The Window Seat where Charlie McGavin sat

For the movella mystery 'what's hidden on your street' competition!
Not like your ordinary movella- written with a twist sure to chill you to the bone! (sure did with my family!)
Please read and comment your thoughts- quite a unique way of writing!

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2. Vicky- A victims last thoughts

 

‘What a wonderful night! We can’t express our thanks enough Vicky, you always make this place so welcoming in the run up to Christmas! Whoops, maybe a little too welcoming…knew I shouldn’t have had that last G&T! ’ I smiled at Gloria’s drunken babble, and gave her a wave as she left the pub, slipping and sliding on the snowy doormat. As much as I loved running the pub, it was always nice to feel that familiar sense of relief flood over yourself as the last customer makes their way out. It was like an instant relaxation all the way through your body…even my hair seemed to relax on closing time. However as I knew all too well, this feeling wouldn’t last forever; after my regular candle lit bath, after the bedtime hot chocolate and the buttered piece of toast, the sense of relief would all too soon ebb away into an even more familiar feeling of loneliness.

With a sigh, I dropped the last few dirty glasses into the sink, and made my way up the thin narrow stairs into the bathroom, where I set about running my bath at exactly the temperature I liked it and with the exact combination of soaps to make it perfect. A long and hectic night deserved only the best. I relaxed as I sunk deep into the bubbles, letting them wash all worries of work and electricity bills away. My thoughts instead drifted to Mitch; I’d served him earlier. The usual, one pint of carling followed by a glass of scotch to ease his joints, though I gave him the scotch on the house. A desperate attempt at a flirt you could say…that’s the kind of thing it comes to when you’ve been out of practice with men for so long.

A jolt at the window made my thoughts snap back from the warm bubbly world of men into the real world of the pub. I must have fallen asleep, as my bath was cold and murky with the day’s dirt; only the odd bubble remained, stuck to the side of the second hand bathtub. I clambered out of the bath and immediately cursed myself when I saw the shape of a dark pointy eared figure outside the stained glass window; id been so wrapped up in my own thoughts that I’d forgotten to let Percival in! My incapability to look after a simple house cat meant that any male who could have ended up with me had a lucky escape.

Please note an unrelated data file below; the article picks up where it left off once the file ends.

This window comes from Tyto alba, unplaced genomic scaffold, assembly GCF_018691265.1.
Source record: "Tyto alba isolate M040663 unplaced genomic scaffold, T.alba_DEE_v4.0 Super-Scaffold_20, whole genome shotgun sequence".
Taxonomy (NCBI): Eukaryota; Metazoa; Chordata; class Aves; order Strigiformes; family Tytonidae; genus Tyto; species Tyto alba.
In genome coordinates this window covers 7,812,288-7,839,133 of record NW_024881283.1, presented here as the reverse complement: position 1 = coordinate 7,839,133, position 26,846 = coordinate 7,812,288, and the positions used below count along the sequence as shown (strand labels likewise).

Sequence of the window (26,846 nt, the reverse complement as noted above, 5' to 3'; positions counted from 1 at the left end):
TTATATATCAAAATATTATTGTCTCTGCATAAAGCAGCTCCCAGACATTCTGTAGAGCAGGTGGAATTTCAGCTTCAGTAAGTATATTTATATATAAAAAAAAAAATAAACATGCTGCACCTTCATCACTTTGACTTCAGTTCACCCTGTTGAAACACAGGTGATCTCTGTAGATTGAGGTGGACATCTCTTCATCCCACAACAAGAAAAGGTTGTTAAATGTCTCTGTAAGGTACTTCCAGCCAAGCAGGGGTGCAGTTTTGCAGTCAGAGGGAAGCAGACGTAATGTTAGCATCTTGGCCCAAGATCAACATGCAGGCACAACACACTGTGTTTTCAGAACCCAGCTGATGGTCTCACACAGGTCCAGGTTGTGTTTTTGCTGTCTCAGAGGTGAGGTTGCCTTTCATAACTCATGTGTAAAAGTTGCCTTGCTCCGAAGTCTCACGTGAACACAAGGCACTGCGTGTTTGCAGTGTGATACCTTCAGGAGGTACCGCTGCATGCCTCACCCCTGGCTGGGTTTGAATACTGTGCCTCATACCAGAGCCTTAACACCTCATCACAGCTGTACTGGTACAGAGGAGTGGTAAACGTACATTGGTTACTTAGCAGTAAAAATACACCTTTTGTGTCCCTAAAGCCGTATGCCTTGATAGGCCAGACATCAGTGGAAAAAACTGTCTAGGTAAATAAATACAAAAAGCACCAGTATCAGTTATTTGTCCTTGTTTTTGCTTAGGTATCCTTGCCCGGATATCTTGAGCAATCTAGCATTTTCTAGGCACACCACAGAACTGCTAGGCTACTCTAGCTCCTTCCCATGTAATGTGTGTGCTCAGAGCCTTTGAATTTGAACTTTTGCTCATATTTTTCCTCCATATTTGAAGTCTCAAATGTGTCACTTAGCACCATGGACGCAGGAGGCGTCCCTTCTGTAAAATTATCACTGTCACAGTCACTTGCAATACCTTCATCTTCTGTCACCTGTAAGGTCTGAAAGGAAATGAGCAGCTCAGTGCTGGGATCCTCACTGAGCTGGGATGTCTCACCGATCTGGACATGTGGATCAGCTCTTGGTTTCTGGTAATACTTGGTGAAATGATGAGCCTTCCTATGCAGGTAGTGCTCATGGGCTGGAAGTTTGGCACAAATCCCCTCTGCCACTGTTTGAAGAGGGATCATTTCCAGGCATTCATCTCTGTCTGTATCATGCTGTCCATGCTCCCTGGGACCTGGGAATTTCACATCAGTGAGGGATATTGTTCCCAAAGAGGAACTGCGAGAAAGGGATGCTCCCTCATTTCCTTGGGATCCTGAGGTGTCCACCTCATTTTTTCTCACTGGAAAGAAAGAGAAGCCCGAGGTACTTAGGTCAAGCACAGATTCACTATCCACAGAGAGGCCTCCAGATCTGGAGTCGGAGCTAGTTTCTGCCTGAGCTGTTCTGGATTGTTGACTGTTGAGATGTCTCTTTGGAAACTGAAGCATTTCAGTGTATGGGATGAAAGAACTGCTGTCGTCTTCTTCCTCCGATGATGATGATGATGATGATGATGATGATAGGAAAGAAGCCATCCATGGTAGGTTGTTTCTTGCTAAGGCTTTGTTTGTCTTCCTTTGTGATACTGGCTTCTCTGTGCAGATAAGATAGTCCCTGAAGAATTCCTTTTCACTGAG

After a couple of half hearted shoves, the old window finally gave way and I braced myself for Percival’s usual hysterical, claw filled greeting, a personal form of punishment to show his distaste at being left out an hour too late. But no greeting came. I huddled closer into the pink fluff of my towel as the icy breeze from outside swept through the window, and stepped closer to peer out; and what I saw then, is something which I will never forget as long as I live. Percival’s body hung limply from a rusted chain outside of the window, damp with frost and yet warm with blood. A metallic scent filled the air, and one green eye stared at me eerily as he hung. The winds made him sway from side to side, a menacing ginger wind chime in the cold winters night.

 I tasted bile at the back of my throat. I wanted to grab Percival and cradle him, and weep into his soft comforting fur. I wanted to run, run as fast as I could from this thing. From my life, and everything that came with it. But all I could do was weep as I sunk to my knees beside the bathtub. Giant convulsing sobs dominated my body, as I lay on the tiled floor, still damp from my bathwater. So overpowering were these feelings of sadness and disgust that I didn’t even hear the footsteps that were sounding up the narrow pub stairs. One after the other they sounded, and each time they got closer, each time Percival’s paralyzed body swung in the nighttime breeze, was one moment closer to my death. I tried to convince myself it wasn’t true, that there weren’t footsteps coming up my staircase, that my beloved pet cat wasn’t hung by a chain staring at me from outside my window, that if I just lay here in silence it would all be over. And it was then, as the white wooden door to my bathroom opened, that I realized it really was all over. Was it relief I felt in that split second before I died? That my lonely life was almost drawing to a close, and I no longer needed to look at happy families or married couples and wish I was them. Or was it fear, so intense and so deep that it was only something you experienced before death; a rite of passage into whatever lay beyond. I could barely breathe as I lay cowered on the floor, a man so tall and dark standing above me that It pained me to look. A silver blade glinted in the moonlight, sending a second dose of bile up into my throat. It was then something caught my attention; my eyes became level with a pair of shiny black shoes, polished beyond every inch of their imagination. And in those last few moments, I thought I recognized those shoes. Yes, those very shoes which every other day I admired for being so shiny and meticulously polished as I collected the half empty beer glass from the window seat table. An old man usually sat there, slightly balding, twisting the thread of the burgundy cushion around his little finger. Yes I recognized those shoes… a pair of black polished shoes. Then I saw red. Then I felt metal. And then that was it.

 

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